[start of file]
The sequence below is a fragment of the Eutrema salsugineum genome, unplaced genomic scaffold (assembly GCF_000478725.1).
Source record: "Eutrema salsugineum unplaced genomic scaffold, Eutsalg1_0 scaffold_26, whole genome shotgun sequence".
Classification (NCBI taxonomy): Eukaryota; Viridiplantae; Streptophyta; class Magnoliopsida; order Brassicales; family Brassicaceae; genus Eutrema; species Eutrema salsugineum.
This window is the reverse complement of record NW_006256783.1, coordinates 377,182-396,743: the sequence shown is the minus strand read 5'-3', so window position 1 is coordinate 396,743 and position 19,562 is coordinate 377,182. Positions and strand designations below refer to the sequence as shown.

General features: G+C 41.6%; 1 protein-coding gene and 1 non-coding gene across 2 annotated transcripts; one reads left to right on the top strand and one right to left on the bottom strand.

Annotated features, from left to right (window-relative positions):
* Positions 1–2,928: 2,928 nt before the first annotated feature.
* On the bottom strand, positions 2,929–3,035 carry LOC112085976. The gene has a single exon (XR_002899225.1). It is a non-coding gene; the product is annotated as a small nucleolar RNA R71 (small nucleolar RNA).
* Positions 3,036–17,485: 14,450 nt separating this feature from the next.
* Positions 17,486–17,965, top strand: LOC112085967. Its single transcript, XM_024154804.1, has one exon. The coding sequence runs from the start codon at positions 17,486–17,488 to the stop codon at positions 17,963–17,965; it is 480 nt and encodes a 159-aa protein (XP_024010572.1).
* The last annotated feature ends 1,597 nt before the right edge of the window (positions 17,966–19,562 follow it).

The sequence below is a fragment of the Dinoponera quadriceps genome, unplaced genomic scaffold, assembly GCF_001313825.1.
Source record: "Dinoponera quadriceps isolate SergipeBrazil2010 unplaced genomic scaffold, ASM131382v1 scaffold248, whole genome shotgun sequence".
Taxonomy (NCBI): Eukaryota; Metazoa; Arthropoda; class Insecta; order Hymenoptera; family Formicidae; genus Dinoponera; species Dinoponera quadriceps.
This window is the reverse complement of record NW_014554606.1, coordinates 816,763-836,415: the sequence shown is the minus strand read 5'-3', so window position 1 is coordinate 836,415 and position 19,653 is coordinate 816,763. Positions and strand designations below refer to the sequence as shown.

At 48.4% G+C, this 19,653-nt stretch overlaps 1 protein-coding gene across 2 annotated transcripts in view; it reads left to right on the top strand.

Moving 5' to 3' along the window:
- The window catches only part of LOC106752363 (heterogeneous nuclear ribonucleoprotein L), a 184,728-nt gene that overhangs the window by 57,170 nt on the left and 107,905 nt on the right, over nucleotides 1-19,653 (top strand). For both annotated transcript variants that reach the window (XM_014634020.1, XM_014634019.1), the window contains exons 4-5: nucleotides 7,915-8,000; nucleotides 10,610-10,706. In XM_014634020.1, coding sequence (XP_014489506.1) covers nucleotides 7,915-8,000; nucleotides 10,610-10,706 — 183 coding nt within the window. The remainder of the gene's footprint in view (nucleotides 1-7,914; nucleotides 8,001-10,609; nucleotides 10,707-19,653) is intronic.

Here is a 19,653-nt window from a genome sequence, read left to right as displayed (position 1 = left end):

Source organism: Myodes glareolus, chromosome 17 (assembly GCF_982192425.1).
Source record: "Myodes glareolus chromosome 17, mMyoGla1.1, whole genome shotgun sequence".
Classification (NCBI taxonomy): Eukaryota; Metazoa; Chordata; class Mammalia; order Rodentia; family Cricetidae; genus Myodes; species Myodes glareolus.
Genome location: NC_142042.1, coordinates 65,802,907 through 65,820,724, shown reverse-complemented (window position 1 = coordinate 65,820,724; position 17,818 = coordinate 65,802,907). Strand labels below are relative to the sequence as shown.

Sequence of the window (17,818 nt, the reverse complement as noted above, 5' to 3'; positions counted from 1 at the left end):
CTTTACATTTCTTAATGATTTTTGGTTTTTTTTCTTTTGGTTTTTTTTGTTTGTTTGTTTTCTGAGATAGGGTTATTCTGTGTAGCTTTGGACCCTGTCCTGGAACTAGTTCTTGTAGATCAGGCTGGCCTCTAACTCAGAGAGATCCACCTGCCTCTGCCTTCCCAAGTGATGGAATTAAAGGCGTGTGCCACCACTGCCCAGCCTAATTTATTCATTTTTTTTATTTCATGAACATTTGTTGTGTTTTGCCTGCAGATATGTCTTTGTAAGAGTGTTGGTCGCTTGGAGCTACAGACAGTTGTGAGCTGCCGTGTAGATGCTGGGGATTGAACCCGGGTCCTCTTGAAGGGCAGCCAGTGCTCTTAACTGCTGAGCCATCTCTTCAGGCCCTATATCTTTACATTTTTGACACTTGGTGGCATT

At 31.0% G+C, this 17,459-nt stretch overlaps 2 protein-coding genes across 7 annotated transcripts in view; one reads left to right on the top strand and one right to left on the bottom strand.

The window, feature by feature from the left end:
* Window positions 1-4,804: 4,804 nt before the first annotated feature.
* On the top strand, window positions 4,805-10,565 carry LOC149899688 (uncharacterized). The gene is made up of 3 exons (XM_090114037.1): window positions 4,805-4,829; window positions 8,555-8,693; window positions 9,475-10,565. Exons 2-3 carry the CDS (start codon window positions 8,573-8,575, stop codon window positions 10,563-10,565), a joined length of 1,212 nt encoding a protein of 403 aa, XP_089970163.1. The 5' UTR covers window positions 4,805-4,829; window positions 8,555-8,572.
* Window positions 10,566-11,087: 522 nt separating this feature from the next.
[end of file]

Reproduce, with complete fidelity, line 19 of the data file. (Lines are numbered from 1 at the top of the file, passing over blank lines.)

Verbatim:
Here is a 19,653-nt window from a genome sequence, read left to right as displayed (position 1 = left end):